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Renovated church invigorates parish community


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BRIDGEWATER — The recently renovated upper church at St. Thomas Aquinas Parish has revitalized the community by invigorating current parishioners and attracting new ones. The parish community rallied around the renovation and gave $100,000 in two months so that the construction could be completed before Easter.

“It’s not only a beautiful place to worship now, but it’s an uplifting experience to come into something that has been truly recreated, and the timing couldn’t be more perfect because we celebrated Easter, new life, in our new church,” said Father Joe Raeke, the church’s pastor.

“There’s an increase in the number of people coming to the church, and it’s symbolic of the new life in the parish,” he added. “The people now have a great sense of pride in their church.”

Father Raeke said it was apparent after he became pastor of St. Thomas Parish at the end of July 2005 that the church needed to be renovated. The church, built in 1848, had cracks in the walls, falling plaster and several layers of old shag carpeting in the sanctuary.

The parishioners had already updated the basement chapel, doing all the work themselves, and expressed a desire to renovate the upper church, he said.

“The condition of the church was very disheartening,” said Beth Peterson, a St. Thomas parishioner.

“It wasn’t a joyful place to worship,” agreed fellow parishioner Kerry Campbell. “The renovation of the church is a symbol for what people in the community are feeling. What we see is a reflection of the hope we feel.”

Father Raeke appointed a committee to plan the renovation. Initially, the committee planned to merely repaint the dark brown and tan walls, but it became apparent that more work needed to be done. The acoustic ceiling was to be taken down as well as non-functional organ pipes that covered stained glass windows in the choir loft. New walls would need to be placed over the old cracked ones, he said.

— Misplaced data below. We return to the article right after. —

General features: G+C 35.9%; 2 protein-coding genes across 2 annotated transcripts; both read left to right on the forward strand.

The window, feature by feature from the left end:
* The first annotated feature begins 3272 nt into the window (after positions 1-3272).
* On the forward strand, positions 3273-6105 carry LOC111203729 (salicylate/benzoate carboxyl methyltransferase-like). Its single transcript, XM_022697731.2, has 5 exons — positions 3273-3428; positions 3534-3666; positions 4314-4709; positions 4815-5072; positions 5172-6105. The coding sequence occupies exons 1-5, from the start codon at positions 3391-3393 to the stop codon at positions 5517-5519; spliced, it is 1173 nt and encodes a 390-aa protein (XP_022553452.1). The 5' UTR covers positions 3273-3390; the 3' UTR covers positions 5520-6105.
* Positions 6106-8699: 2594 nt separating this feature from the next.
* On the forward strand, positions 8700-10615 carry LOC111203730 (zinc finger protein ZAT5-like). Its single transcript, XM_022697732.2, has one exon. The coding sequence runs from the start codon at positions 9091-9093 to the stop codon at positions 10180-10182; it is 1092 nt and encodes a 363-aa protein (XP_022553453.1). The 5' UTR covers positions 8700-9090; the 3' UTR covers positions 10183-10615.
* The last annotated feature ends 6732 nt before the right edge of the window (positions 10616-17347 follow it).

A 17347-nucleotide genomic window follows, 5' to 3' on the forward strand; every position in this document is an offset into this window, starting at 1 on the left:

And once it was determined that the pews would have to be removed to allow for the placement of scaffolding, the committee decided to replace them as well. The center aisle of the church had been quite narrow and difficult for funerals and weddings.

There was also no entryway, and all doors led directly into the church. The committee decided to build a narthex, which necessitated rebuilding the stairs leading into the building.

“Each thought brought it to a more complete version of what we needed to do,” Father Raeke said.

While the parish did get permission from the Archdiocese of Boston to use some preexisting funds for renovation, the project was estimated to require an additional $100,000. Father Raeke approached the parishioners, asking them to give what they could afford. Some gave twice the recommended amount to pay for the share of those who could not afford to help, he said.

In order to save money, the parish acquired and restored items from closed parishes that were being held at St. William Parish in Dorchester. They included the Stations of the Cross, an altar, a large crucifix, a pedestal and tabernacle, a statue of the Virgin Mary and holy water fonts, he said.

“Those religious articles are going to inspire the people, just in a different location,” he said.

The renovation began on Jan. 10 this year and was completed in three months. In the meantime, Masses were held in the basement chapel — but each week Father Raeke brought interested parishioners upstairs to view the progress.

“I wanted them to feel like this is our church. This is what we’re doing together,” he said.”

Father Raeke gives credit to the dedicated parishioners who not only donated money but their time as well. They painted, planned and helped hire contractors, he said.

“Whatever he needs doing, I’m a carpenter — retired,” said Aime Vacher, who assisted with the basement renovation.

The parishioners give the credit back to their pastor.

“The new priest is what’s done it,” said Vacher’s wife Kathy.

Campbell said the new church is stunning.

“I’m very impressed, and more so by Father Joe’s leadership. He’s a gift,” she said.

The final part was the installation of the new pews. The men came to install them on April 4, the Tuesday before Holy Week.

“I thought they were going to come with assembled pews that they would screw into the floor. The pews all came in parts,” said Father Raeke.

On the morning of the Palm Sunday Vigil, the men were busy installing the kneelers and parishioners began to help them. As Father Raeke and the worshippers processed into the church with their palms, the men were taking their tools back out to their truck, he added.

The church walls are now sky blue and there is a beautiful painting behind the altar of clouds and a dove depicting the Holy Spirit. The new pews are comfortably cushioned and there are new light fixtures. The room is light and airy — not at all like the dark and damaged space once called “disheartening.”

“It truly was a labor of love that was shared by the people of the parish working together for the glory of God,” said Father Raeke. “It really is a success story. What we did here other churches can do.”

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